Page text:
Many people do not fully understand the importance of having an estate plan. These end-of-life legal documents collect a person’s property and assets, life insurance information, retirement plans, investment portfolios, and their will. A comprehensive estate plan helps the executor work with the probate courts to distribute assets to heirs and pay outstanding debts. Comprehensive estate plans will also account for one last inevitable cost — estate taxes.
Commonly referred to as “death taxes,” the federal government collects one final tax after death. These taxes can be costly, so many lawyers help people draft estate plans that use tax breaks and trusts to preserve these assets and the family’s inheritance.
Common methods to minimize death taxes
People can use the following tactics to prevent taxes from decimating a family’s estate:
- Marital transfer: Lifetime gifts are not subject to estate taxes. Gifting parts of an estate to a spouse can avoid taxes upon death, but this is only a deferment. Since the gifts enter the spouse’s estate, they will have to pay estate taxes upon their death.
- Gifts to children or grandchildren: Every year, individuals can gift up to $12,000 to any number of people, tax free. Gifts can substantially reduce the taxes owed upon death while supporting the family.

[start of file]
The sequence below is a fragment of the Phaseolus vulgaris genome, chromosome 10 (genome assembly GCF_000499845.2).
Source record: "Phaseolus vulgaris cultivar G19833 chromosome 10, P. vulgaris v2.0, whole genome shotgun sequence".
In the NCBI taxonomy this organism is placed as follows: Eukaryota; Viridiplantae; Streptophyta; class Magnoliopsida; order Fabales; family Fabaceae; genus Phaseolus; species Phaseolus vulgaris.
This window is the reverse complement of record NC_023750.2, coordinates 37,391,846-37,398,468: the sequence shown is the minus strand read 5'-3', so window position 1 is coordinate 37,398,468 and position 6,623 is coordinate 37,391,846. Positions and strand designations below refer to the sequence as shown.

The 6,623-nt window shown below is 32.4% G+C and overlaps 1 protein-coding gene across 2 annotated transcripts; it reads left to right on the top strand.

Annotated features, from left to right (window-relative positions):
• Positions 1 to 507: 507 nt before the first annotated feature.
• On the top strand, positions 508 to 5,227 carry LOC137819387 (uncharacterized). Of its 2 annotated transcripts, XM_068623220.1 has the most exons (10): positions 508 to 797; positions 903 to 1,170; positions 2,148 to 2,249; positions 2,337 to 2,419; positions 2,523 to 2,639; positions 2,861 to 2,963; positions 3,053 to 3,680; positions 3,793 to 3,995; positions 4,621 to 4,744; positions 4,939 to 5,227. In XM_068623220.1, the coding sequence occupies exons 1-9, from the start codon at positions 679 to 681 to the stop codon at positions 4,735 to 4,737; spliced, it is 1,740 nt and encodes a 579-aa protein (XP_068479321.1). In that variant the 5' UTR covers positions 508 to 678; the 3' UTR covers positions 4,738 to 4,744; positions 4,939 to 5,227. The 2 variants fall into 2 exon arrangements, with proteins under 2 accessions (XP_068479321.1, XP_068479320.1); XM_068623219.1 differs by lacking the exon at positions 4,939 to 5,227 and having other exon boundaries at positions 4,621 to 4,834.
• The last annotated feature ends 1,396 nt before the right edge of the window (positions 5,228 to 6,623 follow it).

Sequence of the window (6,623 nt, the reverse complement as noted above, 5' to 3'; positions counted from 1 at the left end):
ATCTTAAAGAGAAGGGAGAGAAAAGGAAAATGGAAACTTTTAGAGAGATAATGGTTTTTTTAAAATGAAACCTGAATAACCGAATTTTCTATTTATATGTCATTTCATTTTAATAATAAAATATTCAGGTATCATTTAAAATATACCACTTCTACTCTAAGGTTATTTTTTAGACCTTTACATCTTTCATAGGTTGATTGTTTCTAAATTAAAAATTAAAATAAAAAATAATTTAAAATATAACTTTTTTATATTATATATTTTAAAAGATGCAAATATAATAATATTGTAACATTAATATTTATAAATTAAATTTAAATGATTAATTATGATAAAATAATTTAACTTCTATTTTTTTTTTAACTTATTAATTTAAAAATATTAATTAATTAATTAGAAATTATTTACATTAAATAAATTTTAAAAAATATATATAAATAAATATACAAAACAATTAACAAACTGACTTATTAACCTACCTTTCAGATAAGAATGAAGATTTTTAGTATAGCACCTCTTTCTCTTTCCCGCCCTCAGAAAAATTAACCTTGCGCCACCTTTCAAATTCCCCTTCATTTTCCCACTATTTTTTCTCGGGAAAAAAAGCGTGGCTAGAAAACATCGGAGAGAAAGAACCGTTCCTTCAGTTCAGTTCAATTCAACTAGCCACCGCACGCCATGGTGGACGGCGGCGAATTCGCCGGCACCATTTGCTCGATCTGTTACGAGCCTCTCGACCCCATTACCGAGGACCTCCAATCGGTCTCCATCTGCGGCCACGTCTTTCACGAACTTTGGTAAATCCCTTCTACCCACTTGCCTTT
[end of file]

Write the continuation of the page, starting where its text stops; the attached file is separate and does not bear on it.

- Trusts: People can tuck money or assets away into trusts to avoid estate taxes. A lawyer familiar with estate planning can examine one’s finances to identify the best trusts suitable for the size of one’s estate and the number of heirs.
- Private annuity: Individuals can sell an asset to a younger generation in exchange for an unsecured promise of annual payments for the rest of the seller’s life.
- Special use real estate valuation: For taxation purposes, the federal government evaluates property at its highest value, often producing unfair tax expectations. This rule ensures regulators value property at its “actual” rather than its “highest and best” use.
- Charitable transfers: Many people can reduce the value of their estate by gifting chunks of it to charity. Charitable donations may also allow for tax deductions, preserving more of an estate. Some gifts allow the donor to retain use of the asset until their death.
Draft an estate plan with legal guidance
It is never too late to put together an estate plan. These legal documents help a family preserve what they have built for following generations. Those interested in drafting a comprehensive plan can reach out to a local attorney familiar with estate law today.